November 1, 2007
1:05 PM -- On yesterday's JDSU (Nasdaq: JDSU; Toronto: JDU) earnings call, CEO Kevin Kennedy rattled off five signs that fiber is "extending closer to the subscriber," at least in the European market. Not exactly Letterman fare, but worth a listen:
It's less expensive to maintain. "Fiber can be as much as an order of magnitude less expensive to maintain than copper," he said. Emphasis on "can," implying it's not always true. (I'd be surprised if it were.)
European regulations could soon help "drive an earlier embrace of fiber reach into the access layer."
The usual TV/video argument: Bandwidth is expected to grow to the point where the network needs more fiber, less copper. Don't tell that to AT&T Inc. (NYSE: T).
The price of copper itself is going up.
ROADM economics are improving, meaning carriers might start upgrading their optical networks. "The optical layer and components business, as well as test-and-measurement equipment, could see an increase in demand." This one doesn't seem as relevant to the "closer to the subscriber" argument, but go with it.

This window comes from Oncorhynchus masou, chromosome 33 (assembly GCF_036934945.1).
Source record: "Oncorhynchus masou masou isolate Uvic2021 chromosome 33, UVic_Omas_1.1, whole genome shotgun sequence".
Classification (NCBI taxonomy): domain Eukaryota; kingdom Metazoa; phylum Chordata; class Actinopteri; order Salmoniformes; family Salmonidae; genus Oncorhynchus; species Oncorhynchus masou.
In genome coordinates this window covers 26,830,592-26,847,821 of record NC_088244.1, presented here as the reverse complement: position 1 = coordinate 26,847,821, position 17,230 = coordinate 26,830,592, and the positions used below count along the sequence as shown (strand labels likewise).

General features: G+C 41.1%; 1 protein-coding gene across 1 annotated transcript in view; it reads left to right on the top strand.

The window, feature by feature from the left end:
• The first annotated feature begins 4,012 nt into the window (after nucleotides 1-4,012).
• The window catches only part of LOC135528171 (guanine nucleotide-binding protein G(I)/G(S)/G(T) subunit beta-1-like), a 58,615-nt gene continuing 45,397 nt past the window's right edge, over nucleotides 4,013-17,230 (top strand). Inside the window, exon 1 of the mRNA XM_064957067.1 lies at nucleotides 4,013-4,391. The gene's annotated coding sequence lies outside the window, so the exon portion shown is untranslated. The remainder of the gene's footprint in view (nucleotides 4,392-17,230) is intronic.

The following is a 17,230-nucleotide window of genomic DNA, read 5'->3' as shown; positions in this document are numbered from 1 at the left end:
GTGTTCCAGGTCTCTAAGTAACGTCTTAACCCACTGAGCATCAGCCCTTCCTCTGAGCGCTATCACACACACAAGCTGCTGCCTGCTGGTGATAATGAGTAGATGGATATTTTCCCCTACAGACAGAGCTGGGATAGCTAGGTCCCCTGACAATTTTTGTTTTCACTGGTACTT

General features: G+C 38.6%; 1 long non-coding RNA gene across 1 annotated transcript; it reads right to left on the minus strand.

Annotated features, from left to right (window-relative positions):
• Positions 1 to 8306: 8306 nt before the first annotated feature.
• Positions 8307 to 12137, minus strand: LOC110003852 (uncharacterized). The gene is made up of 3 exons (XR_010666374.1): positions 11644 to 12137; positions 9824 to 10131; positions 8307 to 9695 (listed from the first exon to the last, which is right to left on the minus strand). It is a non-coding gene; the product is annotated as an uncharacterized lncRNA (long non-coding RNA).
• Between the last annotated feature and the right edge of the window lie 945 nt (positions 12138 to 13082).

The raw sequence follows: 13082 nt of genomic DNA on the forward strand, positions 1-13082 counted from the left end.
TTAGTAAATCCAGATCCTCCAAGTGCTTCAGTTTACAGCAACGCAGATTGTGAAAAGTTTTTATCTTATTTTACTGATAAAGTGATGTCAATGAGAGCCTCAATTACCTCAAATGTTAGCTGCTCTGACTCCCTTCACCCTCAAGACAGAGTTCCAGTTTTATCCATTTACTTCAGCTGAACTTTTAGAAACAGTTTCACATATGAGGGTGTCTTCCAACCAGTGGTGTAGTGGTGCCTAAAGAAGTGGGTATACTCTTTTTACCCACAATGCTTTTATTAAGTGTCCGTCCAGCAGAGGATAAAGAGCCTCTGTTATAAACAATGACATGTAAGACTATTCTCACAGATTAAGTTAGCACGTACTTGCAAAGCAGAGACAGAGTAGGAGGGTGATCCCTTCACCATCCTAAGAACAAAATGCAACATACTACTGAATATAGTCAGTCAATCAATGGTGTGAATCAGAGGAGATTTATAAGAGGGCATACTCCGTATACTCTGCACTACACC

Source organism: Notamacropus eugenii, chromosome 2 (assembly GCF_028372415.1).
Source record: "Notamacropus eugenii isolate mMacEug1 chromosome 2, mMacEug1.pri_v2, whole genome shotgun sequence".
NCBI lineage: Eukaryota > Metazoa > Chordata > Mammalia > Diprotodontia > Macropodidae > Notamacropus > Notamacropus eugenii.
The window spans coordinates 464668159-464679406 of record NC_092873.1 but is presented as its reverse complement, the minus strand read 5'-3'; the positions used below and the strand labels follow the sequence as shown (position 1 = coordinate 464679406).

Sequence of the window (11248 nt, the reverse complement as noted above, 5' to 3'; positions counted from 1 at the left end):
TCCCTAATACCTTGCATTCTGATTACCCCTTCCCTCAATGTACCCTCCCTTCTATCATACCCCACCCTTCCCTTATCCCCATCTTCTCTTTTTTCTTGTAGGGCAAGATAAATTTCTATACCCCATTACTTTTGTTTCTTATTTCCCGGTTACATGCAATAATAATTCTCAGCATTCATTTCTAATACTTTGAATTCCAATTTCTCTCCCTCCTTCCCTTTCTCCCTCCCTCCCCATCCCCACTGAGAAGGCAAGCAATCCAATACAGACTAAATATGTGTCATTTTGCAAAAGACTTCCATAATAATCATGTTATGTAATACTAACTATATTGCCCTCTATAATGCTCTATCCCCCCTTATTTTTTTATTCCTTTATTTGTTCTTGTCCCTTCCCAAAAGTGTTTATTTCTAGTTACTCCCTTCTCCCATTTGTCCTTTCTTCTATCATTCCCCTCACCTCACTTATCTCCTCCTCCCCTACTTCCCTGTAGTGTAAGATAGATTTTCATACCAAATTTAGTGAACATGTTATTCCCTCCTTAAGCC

Some of the arguments are stronger than others. No. 4 doesn't matter if a carrier is considering new fiber vs. installed copper. It gets trumped by No. 1 anyway, since materials costs aren't a deciding factor, not next to costs of labor and operations.
No. 5 isn't necessarily a last-mile effect. Mainly, it's a tangent to plug JDSU's "agile optical" strategy.
No. 3 has been said so often, you start wondering if it's untrue, à la 1999.
Those first two points make a decent argument, though. Carriers can't avoid the cost of laying fiber, but if every other aspect of fiber becomes cheaper than copper, then that initial expense can pay off.
— Craig Matsumoto, West Coast Editor, Light Reading
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